In a Washington Monthly column, “Trump’s Plans for Mass Deportation Would Be an Economic Disaster,” Robert Shapiro, former Under Secretary of Commerce for Economic Affairs, focused on the economic catastrophe Trump’s plans would inflict on all Americans, noting: 

a policy that eliminated 4.5 percent of the current workforce, including large numbers of college and high school graduates, would set off serious economic tremors. Using Okun’s Law on the relationship between rising unemployment and GDP, a 4.5 percent drop in employment is associated with depressing GDP growth by more than 9 percentage points. This estimate also includes the impact on other jobs. A recent study of much more modest programs to deport immigrants found clear evidence that they cost other American jobs. By one calculation, deporting 1 million immigrants would lead to 88,000 additional employment losses by other Americans, suggesting that Trump’s program could cost up to 968,000 Americans their jobs on top of the 7.1 million jobs held by immigrants up for deportation … Using the latest DHS estimates, the taxpayer costs to deport 11 million people would come to $265 billion—without including their American children or the costs to build and maintain large detention camps. For perspective, $265 billion is equivalent to 11 percent of all projected income tax revenues in 2024 and 30 percent of the Pentagon’s 2024 budget.”

George Mason University economist Michael A. Clemens argues that the promises being made to American workers of higher wages and available jobs if immigrants are removed are out of step with economic reality:   

“The immigrants being targeted for removal are the lifeblood of several parts of the US economy. Their deportation will instead prompt US business owners to cut back or start fewer new businesses, in some cases shifting their investments to less labor-intensive technologies and industries, while scaling back production to reflect the loss of consumers for their goods.”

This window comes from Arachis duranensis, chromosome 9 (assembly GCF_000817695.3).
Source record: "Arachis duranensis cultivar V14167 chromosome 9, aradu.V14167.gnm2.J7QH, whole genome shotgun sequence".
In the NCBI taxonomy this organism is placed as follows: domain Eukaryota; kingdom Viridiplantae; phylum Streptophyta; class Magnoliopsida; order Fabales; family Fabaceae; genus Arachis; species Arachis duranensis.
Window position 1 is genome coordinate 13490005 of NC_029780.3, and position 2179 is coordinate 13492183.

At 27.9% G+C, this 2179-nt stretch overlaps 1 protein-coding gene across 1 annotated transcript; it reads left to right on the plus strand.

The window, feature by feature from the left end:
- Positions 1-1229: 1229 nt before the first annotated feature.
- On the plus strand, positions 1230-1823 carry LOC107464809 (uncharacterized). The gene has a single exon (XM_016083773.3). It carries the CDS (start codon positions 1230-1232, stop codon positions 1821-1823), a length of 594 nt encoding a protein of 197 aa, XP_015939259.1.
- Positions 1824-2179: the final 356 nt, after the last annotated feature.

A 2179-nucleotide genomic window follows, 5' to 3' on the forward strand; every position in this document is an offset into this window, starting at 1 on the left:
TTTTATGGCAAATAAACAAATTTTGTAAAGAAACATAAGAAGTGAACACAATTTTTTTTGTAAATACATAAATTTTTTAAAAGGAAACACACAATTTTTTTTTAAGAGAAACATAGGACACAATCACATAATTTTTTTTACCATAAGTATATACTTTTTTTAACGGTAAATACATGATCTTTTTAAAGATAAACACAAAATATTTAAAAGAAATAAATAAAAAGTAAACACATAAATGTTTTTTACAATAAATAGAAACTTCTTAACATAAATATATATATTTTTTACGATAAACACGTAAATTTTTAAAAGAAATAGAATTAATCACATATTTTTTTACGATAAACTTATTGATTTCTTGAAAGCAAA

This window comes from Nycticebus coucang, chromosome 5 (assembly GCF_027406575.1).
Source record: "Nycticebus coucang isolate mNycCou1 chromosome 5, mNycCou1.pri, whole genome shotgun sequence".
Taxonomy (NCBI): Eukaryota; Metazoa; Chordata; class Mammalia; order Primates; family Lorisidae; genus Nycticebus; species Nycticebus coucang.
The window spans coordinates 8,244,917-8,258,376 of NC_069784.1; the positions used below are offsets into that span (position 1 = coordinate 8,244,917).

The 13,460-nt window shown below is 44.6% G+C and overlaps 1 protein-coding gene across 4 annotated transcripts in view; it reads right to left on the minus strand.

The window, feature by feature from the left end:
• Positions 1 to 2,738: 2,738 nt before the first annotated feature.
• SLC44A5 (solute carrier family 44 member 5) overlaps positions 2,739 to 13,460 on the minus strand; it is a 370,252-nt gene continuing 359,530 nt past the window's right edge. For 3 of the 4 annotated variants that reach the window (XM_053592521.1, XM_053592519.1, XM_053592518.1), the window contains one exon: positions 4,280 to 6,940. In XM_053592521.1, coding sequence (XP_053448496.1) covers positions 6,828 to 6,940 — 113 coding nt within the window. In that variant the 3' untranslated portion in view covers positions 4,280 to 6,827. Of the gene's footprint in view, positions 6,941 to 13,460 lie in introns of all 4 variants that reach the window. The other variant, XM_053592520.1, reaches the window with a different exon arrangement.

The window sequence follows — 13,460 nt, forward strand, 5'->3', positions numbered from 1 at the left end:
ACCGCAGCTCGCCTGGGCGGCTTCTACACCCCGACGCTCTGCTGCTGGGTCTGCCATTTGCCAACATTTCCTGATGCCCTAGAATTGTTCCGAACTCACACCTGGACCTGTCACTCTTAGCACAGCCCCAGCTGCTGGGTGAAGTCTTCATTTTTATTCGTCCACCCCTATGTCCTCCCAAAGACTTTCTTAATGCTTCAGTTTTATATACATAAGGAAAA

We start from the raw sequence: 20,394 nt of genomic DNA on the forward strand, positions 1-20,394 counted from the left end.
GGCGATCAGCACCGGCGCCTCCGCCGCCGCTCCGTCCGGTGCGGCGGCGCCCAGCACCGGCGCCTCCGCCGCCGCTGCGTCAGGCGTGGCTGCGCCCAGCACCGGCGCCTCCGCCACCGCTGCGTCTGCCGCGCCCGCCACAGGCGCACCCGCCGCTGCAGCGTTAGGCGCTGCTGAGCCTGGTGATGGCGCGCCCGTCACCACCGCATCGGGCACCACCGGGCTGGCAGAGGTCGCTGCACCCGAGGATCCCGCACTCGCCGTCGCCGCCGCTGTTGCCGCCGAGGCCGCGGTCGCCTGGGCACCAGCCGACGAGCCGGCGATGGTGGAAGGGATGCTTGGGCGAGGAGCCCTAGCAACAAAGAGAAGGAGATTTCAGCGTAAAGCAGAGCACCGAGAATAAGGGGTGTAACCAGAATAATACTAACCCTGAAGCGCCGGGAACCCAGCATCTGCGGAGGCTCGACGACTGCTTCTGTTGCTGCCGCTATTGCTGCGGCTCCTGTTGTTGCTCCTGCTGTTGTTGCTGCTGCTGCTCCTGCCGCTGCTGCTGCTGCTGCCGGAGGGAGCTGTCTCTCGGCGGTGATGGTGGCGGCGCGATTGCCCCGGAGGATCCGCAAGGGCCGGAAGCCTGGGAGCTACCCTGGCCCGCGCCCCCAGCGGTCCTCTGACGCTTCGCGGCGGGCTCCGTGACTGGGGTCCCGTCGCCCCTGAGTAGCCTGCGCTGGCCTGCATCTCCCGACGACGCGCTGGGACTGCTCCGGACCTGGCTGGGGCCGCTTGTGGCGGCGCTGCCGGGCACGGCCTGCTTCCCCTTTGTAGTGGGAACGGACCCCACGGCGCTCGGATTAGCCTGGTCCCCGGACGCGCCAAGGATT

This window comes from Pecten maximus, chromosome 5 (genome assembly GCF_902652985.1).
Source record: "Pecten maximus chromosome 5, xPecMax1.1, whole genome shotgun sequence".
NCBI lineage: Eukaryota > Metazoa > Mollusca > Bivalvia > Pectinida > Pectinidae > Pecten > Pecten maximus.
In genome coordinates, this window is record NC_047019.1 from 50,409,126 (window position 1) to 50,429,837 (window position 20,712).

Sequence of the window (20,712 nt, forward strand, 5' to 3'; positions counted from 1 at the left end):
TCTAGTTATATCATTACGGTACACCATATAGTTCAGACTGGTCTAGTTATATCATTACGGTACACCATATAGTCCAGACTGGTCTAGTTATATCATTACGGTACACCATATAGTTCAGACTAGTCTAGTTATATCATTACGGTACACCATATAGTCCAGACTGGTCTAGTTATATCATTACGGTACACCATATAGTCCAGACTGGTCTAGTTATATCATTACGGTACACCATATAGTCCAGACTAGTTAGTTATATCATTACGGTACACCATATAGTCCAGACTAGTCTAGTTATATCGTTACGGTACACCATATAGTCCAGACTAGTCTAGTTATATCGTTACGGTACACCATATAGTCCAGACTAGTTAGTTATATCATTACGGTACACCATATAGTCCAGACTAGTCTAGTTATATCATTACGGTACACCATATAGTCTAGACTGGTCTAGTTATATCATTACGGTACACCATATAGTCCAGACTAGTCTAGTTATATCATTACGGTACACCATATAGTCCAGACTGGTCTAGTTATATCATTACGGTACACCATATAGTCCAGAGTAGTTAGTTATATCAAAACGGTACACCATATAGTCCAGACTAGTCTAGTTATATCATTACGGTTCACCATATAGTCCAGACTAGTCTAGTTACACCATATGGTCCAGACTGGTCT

Consider how deeply ingrained immigrants, including undocumented or temporarily documented immigrants, are in our economy. Just to name a few: 

Of course, every state and locality would have their own industries impacted – as several excellent regional stories have highlighted (for example, read the Miami Herald, “Trump’s mass-deportation plan would have big economic consequences for South Florida” and from the Minnesota Star Tribune, “A promised immigration crackdown if Trump wins re-election could cripple Minnesota’s workforce.”) 

Point 4: Americans Reject this Extremism

The mass deportation of long-settled immigrants is unpopular with the American public and would be acutely so in reality. Frustrated with the broken immigration status quo, Americans want action on immigration and are concerned about maintaining an orderly border. Additionally, immigration issues have risen in salience, driven in large part due to Republican voters’ sentiments.

Yet, the strong majority of the public supports a balanced immigration approach instead of enforcement-only alternatives, let alone mass deportation. In particular, the public supports policies that would legalize and support long-established immigrants, such as Dreamers, TPS holders, mixed-status family members, and the spouses of U.S. citizens, rather than deporting them (see here for a detailed roundup of American public opinion on immigration showing support for a balanced approach, and read this recap of Republican primary exit polls showing consistent pro-legalization sentiment among segments of the GOP electorate outside the MAGA base).

Imagine the outcry of Americans who will see families, neighbors, and friends being ripped apart from their communities. Imagine the families who will lose their main breadwinners and the social, emotional, and economic fallout of such an approach. As Suzanne Gamboa and Joe Murphy of MSNBC write:

  • There are about 20 million people in households with mixed immigration statuses
  • There are about 825,000 undocumented children who are 17 years and younger in the U.S., according to the data.
  • Additionally, there are more than 3.4 million undocumented immigrants in the country with U.S.-born children younger than 18.

Americans would be repulsed by the authoritarian scenes of troops separating families. The visceral reaction across ideologies against Trump’s family separation during his first term provides the best model.    


Trump’s plans for mass-deportation are morally abhorrent, economically devastating, and politically disastrous for his campaign and his party. The more people hear about them – the more they take the threats of mass deportation seriously – the more Americans will be repulsed. 

For Democrats, this can be a unifying message. The conflict between talking tough on the border and supporting legal immigration and legal status for immigrants can be difficult to manage, but the clear and ugly visions of a Trump second term present the opportunity to make plain the extreme and radical plan the GOP is embracing. Democrats need to consistently and repeatedly call out the extremism – and the extreme consequences of – mass deportation. Political observers should take it seriously and it should be the central immigration focus of the 2024 campaign.